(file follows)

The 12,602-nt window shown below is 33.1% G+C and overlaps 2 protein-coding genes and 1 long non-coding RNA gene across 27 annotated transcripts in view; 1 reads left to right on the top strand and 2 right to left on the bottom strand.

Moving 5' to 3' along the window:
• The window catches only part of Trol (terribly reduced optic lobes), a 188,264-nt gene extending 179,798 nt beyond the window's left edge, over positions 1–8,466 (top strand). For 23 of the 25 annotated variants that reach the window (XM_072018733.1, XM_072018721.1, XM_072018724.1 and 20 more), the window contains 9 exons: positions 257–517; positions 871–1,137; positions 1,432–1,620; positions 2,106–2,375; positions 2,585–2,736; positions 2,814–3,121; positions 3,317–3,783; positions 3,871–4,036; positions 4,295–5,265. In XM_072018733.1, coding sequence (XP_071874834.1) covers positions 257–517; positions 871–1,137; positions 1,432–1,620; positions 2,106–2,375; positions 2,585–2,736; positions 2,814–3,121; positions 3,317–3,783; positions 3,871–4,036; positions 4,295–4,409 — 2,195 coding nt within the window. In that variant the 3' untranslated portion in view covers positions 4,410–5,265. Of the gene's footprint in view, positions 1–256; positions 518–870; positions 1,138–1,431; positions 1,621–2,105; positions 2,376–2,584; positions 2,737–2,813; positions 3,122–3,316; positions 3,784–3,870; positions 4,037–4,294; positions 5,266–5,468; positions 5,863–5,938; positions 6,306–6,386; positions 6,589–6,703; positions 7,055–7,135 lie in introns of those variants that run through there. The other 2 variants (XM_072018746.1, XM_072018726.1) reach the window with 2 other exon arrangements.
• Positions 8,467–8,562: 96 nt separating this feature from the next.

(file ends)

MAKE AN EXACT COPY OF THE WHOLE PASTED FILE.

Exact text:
The 12,602-nt window shown below is 33.1% G+C and overlaps 2 protein-coding genes and 1 long non-coding RNA gene across 27 annotated transcripts in view; 1 reads left to right on the top strand and 2 right to left on the bottom strand.

Moving 5' to 3' along the window:
• The window catches only part of Trol (terribly reduced optic lobes), a 188,264-nt gene extending 179,798 nt beyond the window's left edge, over positions 1–8,466 (top strand). For 23 of the 25 annotated variants that reach the window (XM_072018733.1, XM_072018721.1, XM_072018724.1 and 20 more), the window contains 9 exons: positions 257–517; positions 871–1,137; positions 1,432–1,620; positions 2,106–2,375; positions 2,585–2,736; positions 2,814–3,121; positions 3,317–3,783; positions 3,871–4,036; positions 4,295–5,265. In XM_072018733.1, coding sequence (XP_071874834.1) covers positions 257–517; positions 871–1,137; positions 1,432–1,620; positions 2,106–2,375; positions 2,585–2,736; positions 2,814–3,121; positions 3,317–3,783; positions 3,871–4,036; positions 4,295–4,409 — 2,195 coding nt within the window. In that variant the 3' untranslated portion in view covers positions 4,410–5,265. Of the gene's footprint in view, positions 1–256; positions 518–870; positions 1,138–1,431; positions 1,621–2,105; positions 2,376–2,584; positions 2,737–2,813; positions 3,122–3,316; positions 3,784–3,870; positions 4,037–4,294; positions 5,266–5,468; positions 5,863–5,938; positions 6,306–6,386; positions 6,589–6,703; positions 7,055–7,135 lie in introns of those variants that run through there. The other 2 variants (XM_072018746.1, XM_072018726.1) reach the window with 2 other exon arrangements.
• Positions 8,467–8,562: 96 nt separating this feature from the next.